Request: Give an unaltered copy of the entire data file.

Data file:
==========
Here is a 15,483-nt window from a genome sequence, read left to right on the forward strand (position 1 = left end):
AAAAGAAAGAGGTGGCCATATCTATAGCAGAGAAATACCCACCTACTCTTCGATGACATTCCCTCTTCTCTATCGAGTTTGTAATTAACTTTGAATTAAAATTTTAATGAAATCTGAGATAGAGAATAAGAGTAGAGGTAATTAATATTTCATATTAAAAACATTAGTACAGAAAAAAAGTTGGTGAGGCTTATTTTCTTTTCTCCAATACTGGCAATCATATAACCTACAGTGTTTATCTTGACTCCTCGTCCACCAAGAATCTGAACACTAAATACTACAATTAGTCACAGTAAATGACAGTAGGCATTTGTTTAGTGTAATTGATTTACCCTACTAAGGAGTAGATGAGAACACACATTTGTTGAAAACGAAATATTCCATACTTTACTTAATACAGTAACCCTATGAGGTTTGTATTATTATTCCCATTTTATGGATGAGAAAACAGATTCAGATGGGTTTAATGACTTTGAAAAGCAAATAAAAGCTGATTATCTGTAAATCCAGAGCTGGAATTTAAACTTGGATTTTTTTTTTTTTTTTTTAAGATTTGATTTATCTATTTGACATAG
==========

Here is a 15,483-nt window from a genome sequence, read left to right on the forward strand (position 1 = left end):
AAAAGAAAGAGGTGGCCATATCTATAGCAGAGAAATACCCACCTACTCTTCGATGACATTCCCTCTTCTCTATCGAGTTTGTAATTAACTTTGAATTAAAATTTTAATGAAATCTGAGATAGAGAATAAGAGTAGAGGTAATTAATATTTCATATTAAAAACATTAGTACAGAAAAAAAGTTGGTGAGGCTTATTTTCTTTTCTCCAATACTGGCAATCATATAACCTACAGTGTTTATCTTGACTCCTCGTCCACCAAGAATCTGAACACTAAATACTACAATTAGTCACAGTAAATGACAGTAGGCATTTGTTTAGTGTAATTGATTTACCCTACTAAGGAGTAGATGAGAACACACATTTGTTGAAAACGAAATATTCCATACTTTACTTAATACAGTAACCCTATGAGGTTTGTATTATTATTCCCATTTTATGGATGAGAAAACAGATTCAGATGGGTTTAATGACTTTGAAAAGCAAATAAAAGCTGATTATCTGTAAATCCAGAGCTGGAATTTAAACTTGGATTTTTTTTTTTTTTTTTTAAGATTTGATTTATCTATTTGACATAG